Today, we are very privileged to have a guest post from a parent. Sarah Moriarty has a child with a severe speech disorder who attends a specialist centre. She has agreed to write about her experiences for us. I’m just going to hand straight over to her as I think her words say it all.
“I waited 4 years for my son to call me ‘mummy’. I cannot begin to describe how much my heart jumps every time he says my name.
My little boy attends a specialist pre-school for children with moderate to severe speech and language disorders. During his first term, I remember mentioning to his wonderful speech therapist that he couldn’t say mummy. She promised me she would work on it with him and that he would get there, and I remember thinking that it might be asking too much. He couldn’t say m. He had a phoneme collapse so that lots of his sounds were replaced with a b. Mummy was ‘boh’. So I was quite sure that his speech therapist was aiming very high and not to get my hopes up.
It was a couple of months later when my son came home from nursery and said ‘hi mummy’. Perfectly. Mummy. The most hard earned and perfectly pronounced m sound I have ever heard. Life with a speech disorder means that my son has to work incredibly hard to form his sounds, and to make words, but they are coming and I can never take for granted how much work goes into them.
Every day at home we have ‘talking time’. I wanted to make it part of our daily routine so that it’s not seen as extra work. In fact, as a middle child my son relishes the opportunity to have so much attention on him and special work to do. His older brother has reading and spellings to do after school. If my older son has homework, my younger son wants homework too. He adores his brother and wants to be just like him, so we frame ‘talking time’ in the same way that we spend time on homework with his brother. It works for us so far.
The biggest challenge is keeping him interested in wanting to practice his speech sounds. Some days we spend only 5 minutes working on new sounds, some days we can spend 30 minutes. His speech therapist from his nursery gives us material to work on. I don’t know who gets more excited when he comes home with new sounds or words to work on. It means progress, and every small step forward is a huge deal in our house. Three months ago my son couldn’t say the letter m. Six weeks ago he couldn’t say the letter d. We celebrate every sound, every word, every attempt at language.
Today, we began ‘talking time’ after lunch. His little sister was distracted with a toy so I grabbed the opportunity to begin. I began by placing the flashcards on the table. Tea, pea, D, tree, he. ‘Can you give me ‘tea’ please?’ My son picked up ‘tea’ and said ‘tea’. Then he picked up ‘pea’ and said ‘pea’. He waved the cards wildly around in the air and then said to me very firmly ‘mummy choose, where tea?’ I followed his instructions and purposely pointed to ‘pea’. He laughed and said ‘No mummy. There pea. Try again’. I pointed to ‘tea’. ‘Yeah. Tea. Good job mummy. Well done’.
This has never happened before. It made my heart simultaneously melt with love and explode with pride. This is what happens when a child has a brilliant support network around him. This is what happens when a child’s confidence is built up by his speech therapists and he hears praise for how hard he is trying. He is taking it all in. The sounds are coming, the words are coming, the sentences are starting to form. Speech therapy is helping my son to be understood, something that so many of us take for granted.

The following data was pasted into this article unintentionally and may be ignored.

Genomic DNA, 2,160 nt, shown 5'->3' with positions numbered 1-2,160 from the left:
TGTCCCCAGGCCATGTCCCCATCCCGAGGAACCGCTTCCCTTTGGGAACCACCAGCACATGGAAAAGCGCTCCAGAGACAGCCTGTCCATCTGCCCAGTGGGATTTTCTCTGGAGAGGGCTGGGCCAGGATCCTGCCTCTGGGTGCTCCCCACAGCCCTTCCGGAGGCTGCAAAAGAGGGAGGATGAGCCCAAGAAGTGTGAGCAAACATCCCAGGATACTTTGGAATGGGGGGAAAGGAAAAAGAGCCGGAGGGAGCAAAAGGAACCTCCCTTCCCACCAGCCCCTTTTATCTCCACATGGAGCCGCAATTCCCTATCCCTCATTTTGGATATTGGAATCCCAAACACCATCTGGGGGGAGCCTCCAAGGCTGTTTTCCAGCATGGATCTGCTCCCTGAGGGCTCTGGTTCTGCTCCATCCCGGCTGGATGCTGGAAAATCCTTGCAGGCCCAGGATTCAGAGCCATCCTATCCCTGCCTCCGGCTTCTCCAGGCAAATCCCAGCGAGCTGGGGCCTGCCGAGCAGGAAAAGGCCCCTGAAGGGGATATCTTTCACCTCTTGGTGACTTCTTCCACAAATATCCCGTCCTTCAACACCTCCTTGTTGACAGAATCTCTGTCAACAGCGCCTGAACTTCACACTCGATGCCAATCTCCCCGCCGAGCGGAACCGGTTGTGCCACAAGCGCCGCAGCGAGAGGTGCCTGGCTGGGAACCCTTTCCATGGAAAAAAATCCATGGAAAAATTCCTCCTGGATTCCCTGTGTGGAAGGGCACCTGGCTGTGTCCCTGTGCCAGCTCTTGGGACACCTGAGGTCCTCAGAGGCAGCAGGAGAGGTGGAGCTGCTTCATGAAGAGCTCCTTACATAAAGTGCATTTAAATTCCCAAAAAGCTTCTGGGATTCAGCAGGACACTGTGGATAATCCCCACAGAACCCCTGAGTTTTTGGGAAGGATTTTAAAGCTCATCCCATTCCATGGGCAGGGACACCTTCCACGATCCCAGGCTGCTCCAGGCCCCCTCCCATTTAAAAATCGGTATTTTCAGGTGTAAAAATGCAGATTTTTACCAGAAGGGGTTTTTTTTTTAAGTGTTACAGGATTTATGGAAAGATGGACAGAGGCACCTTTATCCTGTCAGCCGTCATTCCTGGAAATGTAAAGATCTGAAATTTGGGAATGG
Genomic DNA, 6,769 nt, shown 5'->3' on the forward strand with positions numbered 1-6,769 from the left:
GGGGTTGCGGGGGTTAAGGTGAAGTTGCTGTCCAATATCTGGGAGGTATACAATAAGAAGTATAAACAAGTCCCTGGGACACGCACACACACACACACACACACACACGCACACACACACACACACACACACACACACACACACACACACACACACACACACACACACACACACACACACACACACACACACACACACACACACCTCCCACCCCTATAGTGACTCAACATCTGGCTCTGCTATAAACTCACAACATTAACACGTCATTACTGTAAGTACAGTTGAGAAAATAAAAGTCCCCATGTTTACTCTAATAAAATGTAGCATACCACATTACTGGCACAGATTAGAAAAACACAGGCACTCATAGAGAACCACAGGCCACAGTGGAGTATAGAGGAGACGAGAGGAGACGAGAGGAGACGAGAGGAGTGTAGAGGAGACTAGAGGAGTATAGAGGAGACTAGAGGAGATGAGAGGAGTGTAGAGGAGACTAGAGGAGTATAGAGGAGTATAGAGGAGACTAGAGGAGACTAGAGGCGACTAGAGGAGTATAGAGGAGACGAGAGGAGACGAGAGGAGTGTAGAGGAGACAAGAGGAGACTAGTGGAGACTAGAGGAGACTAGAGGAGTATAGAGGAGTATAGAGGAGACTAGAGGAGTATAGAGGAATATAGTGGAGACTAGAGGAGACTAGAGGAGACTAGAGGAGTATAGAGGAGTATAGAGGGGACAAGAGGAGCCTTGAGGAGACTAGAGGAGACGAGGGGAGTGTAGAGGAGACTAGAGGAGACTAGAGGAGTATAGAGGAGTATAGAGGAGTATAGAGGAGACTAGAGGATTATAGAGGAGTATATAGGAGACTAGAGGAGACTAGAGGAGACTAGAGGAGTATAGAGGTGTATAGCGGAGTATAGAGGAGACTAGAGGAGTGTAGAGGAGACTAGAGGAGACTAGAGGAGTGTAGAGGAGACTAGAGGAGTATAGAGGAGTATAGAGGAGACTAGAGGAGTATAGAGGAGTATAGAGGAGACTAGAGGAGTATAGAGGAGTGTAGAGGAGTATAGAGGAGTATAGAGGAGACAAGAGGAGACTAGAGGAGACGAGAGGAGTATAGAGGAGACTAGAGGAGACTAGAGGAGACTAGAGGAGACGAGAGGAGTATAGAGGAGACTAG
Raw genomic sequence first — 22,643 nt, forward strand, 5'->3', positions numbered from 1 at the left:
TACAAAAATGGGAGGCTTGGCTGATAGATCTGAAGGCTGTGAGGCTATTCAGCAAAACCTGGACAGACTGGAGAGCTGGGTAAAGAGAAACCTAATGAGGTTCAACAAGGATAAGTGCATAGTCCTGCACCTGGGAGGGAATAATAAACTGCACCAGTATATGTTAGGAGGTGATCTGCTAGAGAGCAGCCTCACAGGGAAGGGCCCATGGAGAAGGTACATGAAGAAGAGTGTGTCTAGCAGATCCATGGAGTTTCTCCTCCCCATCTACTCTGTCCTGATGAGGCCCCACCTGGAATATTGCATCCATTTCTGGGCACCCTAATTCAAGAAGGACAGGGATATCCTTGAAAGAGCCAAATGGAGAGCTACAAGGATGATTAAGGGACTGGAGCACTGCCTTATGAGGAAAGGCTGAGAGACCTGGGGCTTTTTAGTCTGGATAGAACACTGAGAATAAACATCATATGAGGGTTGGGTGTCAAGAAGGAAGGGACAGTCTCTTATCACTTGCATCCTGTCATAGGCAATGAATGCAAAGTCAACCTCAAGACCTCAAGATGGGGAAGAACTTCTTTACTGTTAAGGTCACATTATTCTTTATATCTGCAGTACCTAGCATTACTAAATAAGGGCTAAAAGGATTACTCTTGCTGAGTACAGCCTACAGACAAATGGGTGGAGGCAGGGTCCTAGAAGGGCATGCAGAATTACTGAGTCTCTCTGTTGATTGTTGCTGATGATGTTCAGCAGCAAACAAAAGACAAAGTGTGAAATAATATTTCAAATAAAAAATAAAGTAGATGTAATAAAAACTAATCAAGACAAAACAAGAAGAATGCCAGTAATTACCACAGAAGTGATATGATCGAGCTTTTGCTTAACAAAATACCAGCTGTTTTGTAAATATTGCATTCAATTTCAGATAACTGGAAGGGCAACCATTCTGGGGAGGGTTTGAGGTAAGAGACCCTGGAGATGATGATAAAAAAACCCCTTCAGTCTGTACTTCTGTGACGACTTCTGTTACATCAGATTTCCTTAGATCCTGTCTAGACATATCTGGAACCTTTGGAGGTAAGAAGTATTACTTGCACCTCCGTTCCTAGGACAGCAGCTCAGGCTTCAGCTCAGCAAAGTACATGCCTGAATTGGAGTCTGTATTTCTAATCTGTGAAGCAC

He has struggled for so long already because he couldn’t tell us what he was thinking and feeling. For a long time, if he wanted to ask me for something he would take my hand and pull me in the right direction, pointing to whatever it was that he needed. Then the sounds came. ‘Gi’ meant banana. ‘Bih’ would mean drink, but sometimes it might mean something else.
It is an awful feeling as a mother for your child to try to tell you something, and have no idea what it is. I had a strategy for these moments. Firstly, I would guess familiar requests. Drink? Toy? Garden? My son would get more frustrated, shaking his head, no, no, no. ‘Show me where it is?’ was my second attempt. If I still couldn’t guess what ‘bih’ meant I would say ‘ok’ hoping that he was asking me a question. By this point my son would be crying with frustration because I couldn’t understand what he was telling me. I remember after one of these communication breakdowns, my son pointing to a picture of a pig in a book. ‘Bih’ meant pig. The book was right in front of me. I had been so eager to apply my strategies for guessing what he was telling me that I hadn’t looked around the two of us to find clues. He’d been telling me the whole time.
Now, as we near the end of his pre-school placement, mainstream reception looms ahead. I worry, a lot. Will his teacher understand him? Will they take the time to listen to him? Will they help him play and join in with the other children? Will he cope? Speech therapy for us is a long journey. I know there are several more years ahead. However, in my moments of worry about the future, I think about how far my son has come. He can put 4/5 words together now. He has hundreds and hundreds of words. He can say d, m, n, t, p. He can say ‘ba na na’. He can call me ‘mummy’.”